Pretoria land invaders ordered to move
Pretoria - The North Gauteng High Court in Pretoria has ordered illegal occupants of Wallmansthal, north of the city, to vacate the government-owned land within 15 days.
Judge Joseph Raulinga issued a court order on Thursday compelling the occupants of Wallmansthal to demolish their structures and remove their belongings.
"I understand that the land issue is a very emotive one in our country and there is a genuine need. Government has put policies in place with regards to land restitution. We have to respect those policies," he said.
"We cannot take the law into our own hands. We have instances where greedy elements take advantage of the poor. That is lack of respect for the law."
The application was brought by the rural development and land reform department, which was busy transferring the land to successful claimants.
According to an earlier court order, no one was allowed to settle on the land until infrastructure had been installed.
Large numbers of people nevertheless started moving in, setting up informal dwellings on plots that were apparently unlawfully sold at R400 a piece to members of the public.
The judge said if the occupants did not vacate the land in the given timeframe, the sheriff and police would remove them and demolish their homes.
Chairperson of the legitimate Wallmansthal Communal Property Association (WCPA) Mathews Skosana said the court ruling should be effected to avoid illegal land occupations in the future.
"This is a landmark ruling by this court. Our greatest appreciation goes to AfriForum for standing by us through such a challenging moment. We now want to move forward and see the full implementation of the ruling."
Civil rights group AfriForum gave legal support to Skosana's group. Advocate Tames Molentze represented the rightful land owners.
Skosana was mobbed by a group of the WCPA members, who sang and danced in Church Square, adjacent to the court in central Pretoria.
The court proceedings were halted on Tuesday when another group arrived at the court, also claiming to represent the WCPA.
On Thursday, the court found that Skosana's group was the only one entitled to occupy the territory, and that any other occupants were doing so illegally.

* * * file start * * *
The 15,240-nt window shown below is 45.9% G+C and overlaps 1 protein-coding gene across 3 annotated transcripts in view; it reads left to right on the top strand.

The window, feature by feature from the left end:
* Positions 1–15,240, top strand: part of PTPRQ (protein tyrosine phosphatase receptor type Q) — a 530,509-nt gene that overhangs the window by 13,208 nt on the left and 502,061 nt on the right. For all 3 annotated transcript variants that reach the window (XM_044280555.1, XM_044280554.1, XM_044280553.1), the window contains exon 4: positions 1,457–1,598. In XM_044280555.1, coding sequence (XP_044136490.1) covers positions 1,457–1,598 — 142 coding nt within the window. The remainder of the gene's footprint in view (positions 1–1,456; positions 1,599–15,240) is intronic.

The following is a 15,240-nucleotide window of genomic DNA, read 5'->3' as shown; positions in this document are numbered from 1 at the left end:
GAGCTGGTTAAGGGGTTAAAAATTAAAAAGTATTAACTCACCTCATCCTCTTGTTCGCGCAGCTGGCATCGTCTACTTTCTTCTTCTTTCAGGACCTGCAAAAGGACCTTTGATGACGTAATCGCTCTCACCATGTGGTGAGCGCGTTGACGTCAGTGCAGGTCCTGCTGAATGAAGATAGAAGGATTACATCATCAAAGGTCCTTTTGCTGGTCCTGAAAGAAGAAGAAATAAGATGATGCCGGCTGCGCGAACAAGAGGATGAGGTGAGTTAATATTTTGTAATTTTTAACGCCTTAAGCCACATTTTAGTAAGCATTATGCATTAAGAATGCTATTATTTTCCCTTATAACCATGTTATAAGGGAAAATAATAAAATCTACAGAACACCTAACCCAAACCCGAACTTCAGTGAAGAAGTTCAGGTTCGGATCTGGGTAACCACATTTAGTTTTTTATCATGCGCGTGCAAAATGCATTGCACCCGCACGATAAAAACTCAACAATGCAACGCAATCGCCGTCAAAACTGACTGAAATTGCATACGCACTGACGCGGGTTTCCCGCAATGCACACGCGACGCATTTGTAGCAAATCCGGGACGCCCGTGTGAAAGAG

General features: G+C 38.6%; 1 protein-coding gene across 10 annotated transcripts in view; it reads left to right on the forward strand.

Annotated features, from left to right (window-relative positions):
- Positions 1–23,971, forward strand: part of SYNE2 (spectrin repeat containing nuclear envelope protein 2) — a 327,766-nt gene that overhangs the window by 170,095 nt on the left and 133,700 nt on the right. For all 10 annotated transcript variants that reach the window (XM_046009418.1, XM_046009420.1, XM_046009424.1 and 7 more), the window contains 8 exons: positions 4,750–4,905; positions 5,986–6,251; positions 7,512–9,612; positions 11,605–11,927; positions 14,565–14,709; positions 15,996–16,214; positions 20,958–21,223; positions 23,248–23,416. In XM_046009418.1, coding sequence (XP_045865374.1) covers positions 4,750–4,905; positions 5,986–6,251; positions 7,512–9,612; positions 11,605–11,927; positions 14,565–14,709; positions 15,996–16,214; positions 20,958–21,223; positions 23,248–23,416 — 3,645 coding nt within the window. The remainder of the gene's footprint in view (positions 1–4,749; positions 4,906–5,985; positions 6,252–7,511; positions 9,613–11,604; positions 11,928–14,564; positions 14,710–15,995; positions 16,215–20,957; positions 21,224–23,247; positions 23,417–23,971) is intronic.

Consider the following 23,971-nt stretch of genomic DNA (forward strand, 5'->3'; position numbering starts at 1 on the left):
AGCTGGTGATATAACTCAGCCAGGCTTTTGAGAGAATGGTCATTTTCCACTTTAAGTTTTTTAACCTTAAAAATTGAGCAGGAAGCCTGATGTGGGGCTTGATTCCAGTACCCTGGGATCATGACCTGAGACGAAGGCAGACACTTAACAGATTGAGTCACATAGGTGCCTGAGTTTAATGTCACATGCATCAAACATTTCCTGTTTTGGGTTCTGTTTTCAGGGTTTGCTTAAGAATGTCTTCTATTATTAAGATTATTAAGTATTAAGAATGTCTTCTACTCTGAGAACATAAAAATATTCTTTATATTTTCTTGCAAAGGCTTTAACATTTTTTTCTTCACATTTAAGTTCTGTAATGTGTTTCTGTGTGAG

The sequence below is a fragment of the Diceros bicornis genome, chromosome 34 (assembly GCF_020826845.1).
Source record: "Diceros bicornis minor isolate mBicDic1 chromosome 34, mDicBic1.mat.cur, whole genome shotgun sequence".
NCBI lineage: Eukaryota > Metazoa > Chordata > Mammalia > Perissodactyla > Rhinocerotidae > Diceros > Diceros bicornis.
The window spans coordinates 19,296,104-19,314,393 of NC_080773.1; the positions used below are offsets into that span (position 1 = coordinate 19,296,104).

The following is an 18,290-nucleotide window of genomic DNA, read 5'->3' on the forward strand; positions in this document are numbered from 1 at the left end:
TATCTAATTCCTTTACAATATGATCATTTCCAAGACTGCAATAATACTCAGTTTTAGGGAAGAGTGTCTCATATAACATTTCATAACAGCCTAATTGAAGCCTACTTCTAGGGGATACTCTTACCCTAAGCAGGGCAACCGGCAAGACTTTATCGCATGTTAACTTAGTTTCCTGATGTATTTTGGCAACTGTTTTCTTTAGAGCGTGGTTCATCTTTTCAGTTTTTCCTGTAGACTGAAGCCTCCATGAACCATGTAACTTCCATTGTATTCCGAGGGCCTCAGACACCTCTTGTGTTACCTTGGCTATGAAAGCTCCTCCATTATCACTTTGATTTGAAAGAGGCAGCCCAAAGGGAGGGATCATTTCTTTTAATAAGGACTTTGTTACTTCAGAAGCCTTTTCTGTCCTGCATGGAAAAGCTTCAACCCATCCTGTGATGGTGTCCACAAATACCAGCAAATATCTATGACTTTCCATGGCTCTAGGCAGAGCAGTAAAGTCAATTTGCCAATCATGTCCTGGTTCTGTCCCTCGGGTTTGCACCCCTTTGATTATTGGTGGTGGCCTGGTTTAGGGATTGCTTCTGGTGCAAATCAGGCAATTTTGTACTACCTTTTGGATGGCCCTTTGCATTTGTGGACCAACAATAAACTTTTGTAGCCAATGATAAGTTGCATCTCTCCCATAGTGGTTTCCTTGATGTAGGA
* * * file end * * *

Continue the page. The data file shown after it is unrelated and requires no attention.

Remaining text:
Apart from vacating the land within 15 days, Raulinga ordered the illegal group to pay costs.
AfriForum head of community affairs Cornelius Jansen van Rensburg said the court had made a bold statement against illegal land grabs.
"This is a milestone ruling in our country. We could not sit by and watch the illegal occupation of land by the rival group, and we feel proud to be part of today's celebrations."
Rural development and land reform department spokesperson Eddie Ramakoloi Mohoebi said the court ruling should be adhered to before development projects were started on the land.
"We are going to allow the court action to be carried out by relevant stakeholders. We want the illegal occupiers to be monitored as they leave the place so that they will not destroy the government property," he said.
Mohoebi said law enforcement agents should investigate the allegations of fraud in the sale of the land.
"Police should investigate allegations that these poor people [who lost the case] were made to pay for the land, without any receipt being issued," said Mohoebi.
"We hear that funds totalling around R5m were collected from the illegal sale of land."
He said 744 families with legitimate claims would be accommodated on the piece of land concerned.